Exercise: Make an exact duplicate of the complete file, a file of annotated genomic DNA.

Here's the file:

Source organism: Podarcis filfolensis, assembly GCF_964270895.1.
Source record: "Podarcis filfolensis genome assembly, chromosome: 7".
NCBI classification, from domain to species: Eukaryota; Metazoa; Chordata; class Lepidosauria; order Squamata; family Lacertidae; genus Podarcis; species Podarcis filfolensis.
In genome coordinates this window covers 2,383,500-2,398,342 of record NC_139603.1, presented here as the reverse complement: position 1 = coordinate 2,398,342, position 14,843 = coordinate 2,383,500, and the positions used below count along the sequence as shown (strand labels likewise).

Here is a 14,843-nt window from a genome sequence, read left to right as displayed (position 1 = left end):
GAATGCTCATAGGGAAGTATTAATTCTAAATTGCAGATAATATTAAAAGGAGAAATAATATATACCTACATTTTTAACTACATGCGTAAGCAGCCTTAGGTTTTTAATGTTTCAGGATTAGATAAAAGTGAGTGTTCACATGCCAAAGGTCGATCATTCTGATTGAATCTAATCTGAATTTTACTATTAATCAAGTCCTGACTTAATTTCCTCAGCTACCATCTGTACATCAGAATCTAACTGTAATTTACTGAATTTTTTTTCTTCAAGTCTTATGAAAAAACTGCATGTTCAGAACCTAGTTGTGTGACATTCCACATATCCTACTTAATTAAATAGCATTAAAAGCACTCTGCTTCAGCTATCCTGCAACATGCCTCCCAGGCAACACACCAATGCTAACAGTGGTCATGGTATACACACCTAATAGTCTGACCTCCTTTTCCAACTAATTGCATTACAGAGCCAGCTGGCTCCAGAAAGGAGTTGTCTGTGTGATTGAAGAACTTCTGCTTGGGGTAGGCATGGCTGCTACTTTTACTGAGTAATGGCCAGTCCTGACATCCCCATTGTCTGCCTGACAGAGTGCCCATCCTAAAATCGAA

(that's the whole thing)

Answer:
Source organism: Podarcis filfolensis, assembly GCF_964270895.1.
Source record: "Podarcis filfolensis genome assembly, chromosome: 7".
NCBI classification, from domain to species: Eukaryota; Metazoa; Chordata; class Lepidosauria; order Squamata; family Lacertidae; genus Podarcis; species Podarcis filfolensis.
In genome coordinates this window covers 2,383,500-2,398,342 of record NC_139603.1, presented here as the reverse complement: position 1 = coordinate 2,398,342, position 14,843 = coordinate 2,383,500, and the positions used below count along the sequence as shown (strand labels likewise).

Here is a 14,843-nt window from a genome sequence, read left to right as displayed (position 1 = left end):
GAATGCTCATAGGGAAGTATTAATTCTAAATTGCAGATAATATTAAAAGGAGAAATAATATATACCTACATTTTTAACTACATGCGTAAGCAGCCTTAGGTTTTTAATGTTTCAGGATTAGATAAAAGTGAGTGTTCACATGCCAAAGGTCGATCATTCTGATTGAATCTAATCTGAATTTTACTATTAATCAAGTCCTGACTTAATTTCCTCAGCTACCATCTGTACATCAGAATCTAACTGTAATTTACTGAATTTTTTTTCTTCAAGTCTTATGAAAAAACTGCATGTTCAGAACCTAGTTGTGTGACATTCCACATATCCTACTTAATTAAATAGCATTAAAAGCACTCTGCTTCAGCTATCCTGCAACATGCCTCCCAGGCAACACACCAATGCTAACAGTGGTCATGGTATACACACCTAATAGTCTGACCTCCTTTTCCAACTAATTGCATTACAGAGCCAGCTGGCTCCAGAAAGGAGTTGTCTGTGTGATTGAAGAACTTCTGCTTGGGGTAGGCATGGCTGCTACTTTTACTGAGTAATGGCCAGTCCTGACATCCCCATTGTCTGCCTGACAGAGTGCCCATCCTAAAATCGAA